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How Long Do Pickled Radishes Last In The Fridge?

Pickled radishes in jar
Pickled radishes in jar - Irina Taskova/Getty Images

Whether it's the quintessential cucumber or the more unusual potato, pickled foods are the definition of versatile and delicious. To those of us whose mouths water when we think of a crisp veggie soaked in acidic vinegar (and are maybe addicted to collecting jars in our fridges), it seems like there's not a single vegetable or fruit that couldn't be kicked up with a zesty brine. Among the many foods you can pickle, there's one choice that's a classic, yet somewhat underrated: radishes.

Fresh radishes are sharp, peppery, and refreshing, and while they're delicious on their own, once they've been pickled, they take on a tangy, slightly sweet, and downright delicious flavor. Their pinkish-red hue is also a defining trait that can spruce up any dish with a pop of vibrant color. Like all pickled foods, these radishes also last a long time, but unfortunately, they don't stay at the peak of freshness forever.

While you don't have to worry about them going bad quickly, if you store them properly in the fridge, pickled radishes lose their fresh crunch and tantalizing flavor over time. They can become soft and soggy, with a more dull taste. Homemade pickled radishes last up to six months in the refrigerator, but are best enjoyed within three months. Store-bought pickled radishes might have a similar lifespan, but it's best to consult the label on the jar for storage guidelines.

Read more: 12 Vegetables And Fruits That Used To Look Very Different

Properly Storing Pickled Radishes

Pickled radishes in jar
Pickled radishes in jar - Modesigns58/Getty Images

Storing pickled radishes is as easy as finding an open spot for them in your refrigerator, right? Technically, yes. However, there are some best practices to maximize their shelf life. For starters, store your pickled radishes in an airtight container, such as a mason jar or a food-grade plastic container, to maintain freshness and prevent contamination. Secondly, make sure each pickled radish, whether sliced or whole, is fully submerged in the pickling liquid to prevent air exposure. Oxidization can facilitate spoilage.

If necessary, add more pickling liquid to cover the radishes whenever you notice the liquid in the jar is getting low. Avoid keeping the lid off of your airtight container for extended periods, as more time exposed to air means more time exposed to potentially harmful bacteria and pathogens. And although it sounds elementary, keep the pickled radishes away from raw meats, seafood, and other foods that can cross-contaminate other products in your refrigerator.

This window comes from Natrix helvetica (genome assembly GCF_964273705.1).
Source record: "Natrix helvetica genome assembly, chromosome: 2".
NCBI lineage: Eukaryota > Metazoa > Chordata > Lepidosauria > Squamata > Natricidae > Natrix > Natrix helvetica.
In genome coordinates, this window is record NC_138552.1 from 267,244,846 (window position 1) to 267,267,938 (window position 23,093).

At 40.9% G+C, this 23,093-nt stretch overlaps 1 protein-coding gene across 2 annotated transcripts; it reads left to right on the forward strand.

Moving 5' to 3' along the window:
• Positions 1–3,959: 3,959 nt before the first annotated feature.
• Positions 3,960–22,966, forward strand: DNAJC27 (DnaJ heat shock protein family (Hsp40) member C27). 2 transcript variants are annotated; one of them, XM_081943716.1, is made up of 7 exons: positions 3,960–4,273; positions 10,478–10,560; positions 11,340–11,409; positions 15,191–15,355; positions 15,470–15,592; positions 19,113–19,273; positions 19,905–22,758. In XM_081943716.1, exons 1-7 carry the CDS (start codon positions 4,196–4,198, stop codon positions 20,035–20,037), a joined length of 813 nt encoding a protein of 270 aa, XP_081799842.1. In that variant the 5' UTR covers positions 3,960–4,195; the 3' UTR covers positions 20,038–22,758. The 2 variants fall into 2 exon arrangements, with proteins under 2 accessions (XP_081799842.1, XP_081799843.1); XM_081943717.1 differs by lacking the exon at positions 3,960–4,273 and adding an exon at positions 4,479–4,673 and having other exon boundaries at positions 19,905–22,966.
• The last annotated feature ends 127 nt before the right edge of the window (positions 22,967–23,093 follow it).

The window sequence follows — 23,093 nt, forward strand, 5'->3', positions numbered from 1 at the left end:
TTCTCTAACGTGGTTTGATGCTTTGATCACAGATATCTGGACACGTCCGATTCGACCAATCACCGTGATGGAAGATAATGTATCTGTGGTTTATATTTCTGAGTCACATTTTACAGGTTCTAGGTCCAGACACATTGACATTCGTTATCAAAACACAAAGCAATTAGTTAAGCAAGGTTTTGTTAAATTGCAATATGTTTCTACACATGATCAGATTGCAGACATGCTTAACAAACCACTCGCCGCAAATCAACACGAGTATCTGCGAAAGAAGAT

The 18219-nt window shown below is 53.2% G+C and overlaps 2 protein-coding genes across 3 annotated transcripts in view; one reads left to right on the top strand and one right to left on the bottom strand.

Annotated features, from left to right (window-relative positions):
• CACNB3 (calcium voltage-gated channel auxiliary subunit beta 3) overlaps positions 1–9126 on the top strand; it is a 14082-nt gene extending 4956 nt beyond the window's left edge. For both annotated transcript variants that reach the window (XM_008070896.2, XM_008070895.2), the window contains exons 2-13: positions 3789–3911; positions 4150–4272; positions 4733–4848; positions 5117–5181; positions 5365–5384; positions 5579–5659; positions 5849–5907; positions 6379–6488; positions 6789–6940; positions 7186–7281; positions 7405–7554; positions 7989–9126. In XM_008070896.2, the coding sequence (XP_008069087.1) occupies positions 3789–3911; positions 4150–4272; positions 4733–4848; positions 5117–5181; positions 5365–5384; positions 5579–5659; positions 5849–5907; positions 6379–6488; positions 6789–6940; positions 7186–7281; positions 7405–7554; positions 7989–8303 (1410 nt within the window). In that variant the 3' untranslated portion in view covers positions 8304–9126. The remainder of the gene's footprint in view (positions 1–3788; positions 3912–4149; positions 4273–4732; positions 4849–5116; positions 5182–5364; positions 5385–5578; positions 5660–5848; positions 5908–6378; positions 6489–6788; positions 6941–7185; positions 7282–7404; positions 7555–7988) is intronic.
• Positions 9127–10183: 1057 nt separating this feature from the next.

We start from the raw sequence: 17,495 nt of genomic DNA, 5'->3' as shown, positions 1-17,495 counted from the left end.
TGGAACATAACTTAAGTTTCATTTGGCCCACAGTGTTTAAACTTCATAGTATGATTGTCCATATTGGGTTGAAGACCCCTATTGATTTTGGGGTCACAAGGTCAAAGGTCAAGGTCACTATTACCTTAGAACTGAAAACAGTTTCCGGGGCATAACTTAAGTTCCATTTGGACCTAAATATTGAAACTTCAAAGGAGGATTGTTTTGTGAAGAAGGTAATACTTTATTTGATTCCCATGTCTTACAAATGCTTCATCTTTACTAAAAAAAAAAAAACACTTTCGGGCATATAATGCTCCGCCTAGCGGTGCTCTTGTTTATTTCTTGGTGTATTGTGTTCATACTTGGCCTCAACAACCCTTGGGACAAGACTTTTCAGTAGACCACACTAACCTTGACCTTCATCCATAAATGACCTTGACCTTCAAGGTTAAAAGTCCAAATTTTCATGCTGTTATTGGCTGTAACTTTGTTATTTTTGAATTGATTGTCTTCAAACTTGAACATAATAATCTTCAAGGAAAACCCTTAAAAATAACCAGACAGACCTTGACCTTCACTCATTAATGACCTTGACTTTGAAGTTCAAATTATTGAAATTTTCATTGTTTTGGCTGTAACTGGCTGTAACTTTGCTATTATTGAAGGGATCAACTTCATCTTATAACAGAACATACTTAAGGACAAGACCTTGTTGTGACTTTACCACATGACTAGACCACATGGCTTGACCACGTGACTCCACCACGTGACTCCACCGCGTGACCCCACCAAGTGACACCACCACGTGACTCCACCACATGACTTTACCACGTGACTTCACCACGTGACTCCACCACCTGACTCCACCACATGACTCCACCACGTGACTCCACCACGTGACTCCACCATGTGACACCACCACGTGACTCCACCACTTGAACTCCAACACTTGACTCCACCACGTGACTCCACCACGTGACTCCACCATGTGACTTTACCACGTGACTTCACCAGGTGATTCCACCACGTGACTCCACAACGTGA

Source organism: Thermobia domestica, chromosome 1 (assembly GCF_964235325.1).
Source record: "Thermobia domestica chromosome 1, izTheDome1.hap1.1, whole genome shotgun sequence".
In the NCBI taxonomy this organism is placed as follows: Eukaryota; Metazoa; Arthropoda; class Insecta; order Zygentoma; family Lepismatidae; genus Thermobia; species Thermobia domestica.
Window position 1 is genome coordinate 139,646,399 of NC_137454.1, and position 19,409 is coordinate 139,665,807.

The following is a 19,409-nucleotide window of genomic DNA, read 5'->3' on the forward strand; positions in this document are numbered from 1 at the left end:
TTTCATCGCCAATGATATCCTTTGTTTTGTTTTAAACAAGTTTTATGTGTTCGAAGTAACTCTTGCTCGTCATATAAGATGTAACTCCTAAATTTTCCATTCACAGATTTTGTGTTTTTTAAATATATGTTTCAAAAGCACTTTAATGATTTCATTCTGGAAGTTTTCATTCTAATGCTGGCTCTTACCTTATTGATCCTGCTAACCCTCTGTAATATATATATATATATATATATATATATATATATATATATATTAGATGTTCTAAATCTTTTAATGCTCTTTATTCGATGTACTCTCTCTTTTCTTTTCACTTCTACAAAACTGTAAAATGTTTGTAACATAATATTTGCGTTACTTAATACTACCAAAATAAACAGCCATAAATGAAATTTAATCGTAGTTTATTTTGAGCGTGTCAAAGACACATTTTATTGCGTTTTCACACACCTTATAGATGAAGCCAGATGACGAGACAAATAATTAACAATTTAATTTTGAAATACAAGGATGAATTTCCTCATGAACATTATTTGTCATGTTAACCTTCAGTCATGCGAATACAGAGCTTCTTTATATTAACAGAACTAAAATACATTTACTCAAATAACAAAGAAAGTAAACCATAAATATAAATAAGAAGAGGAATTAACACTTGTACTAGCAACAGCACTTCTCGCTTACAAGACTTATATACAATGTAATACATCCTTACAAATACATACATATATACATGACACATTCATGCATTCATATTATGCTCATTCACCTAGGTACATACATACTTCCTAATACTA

Store your radishes on a separate shelf or in a designated area for produce, and only remove them from the jar with clean utensils to prevent further cross-contamination. Finally, your refrigerator should be set to at least 40 degrees Fahrenheit or cooler to keep all foods, including pickles, fresh and safe to eat.

Recognizing Signs Of Spoilage In Pickled Radishes

Pickled radishes in jars
Pickled radishes in jars - Sunvic/Shutterstock

Although the preservation process can great slow the growth of bacteria on virtually any pickled food, pickled radishes can become dangerous to eat. To tell if your radishes have gone south, rely on your senses. First is the eye test. If the brine is excessively cloudy, it may indicate spoilage or the presence of microbial activity. Slimy textures or extreme color changes are other telltale signs of spoiled pickled radishes, as is the presence of mold.

If you notice bubbles or gas formation in the pickling liquid, it may indicate that the veggies have started to ferment too much, or perhaps the presence of undesirable microorganisms. While bubbles are normal in lacto-fermented pickles, excessive gas production is a sign of spoilage. Next up is the smell test. Pickled radishes can smell sharp and a bit funky, but they should never smell rancid, musty, or like soured vinegar. If you get whiffs of anything that makes your eyes water, ditch the radishes.

It's best to avoid performing a taste test on your radishes, since you could end up accidentally consuming mold or harmful bacteria, so let your eyes and nose call the shots. Pickled radishes are some of the most versatile and delicious pickled veggies you can make, and as long as you keep them sealed tightly and put them in the right place in your fridge, you'll have refreshing, crunchy pickles for quite a while.

Read the original article on Daily Meal.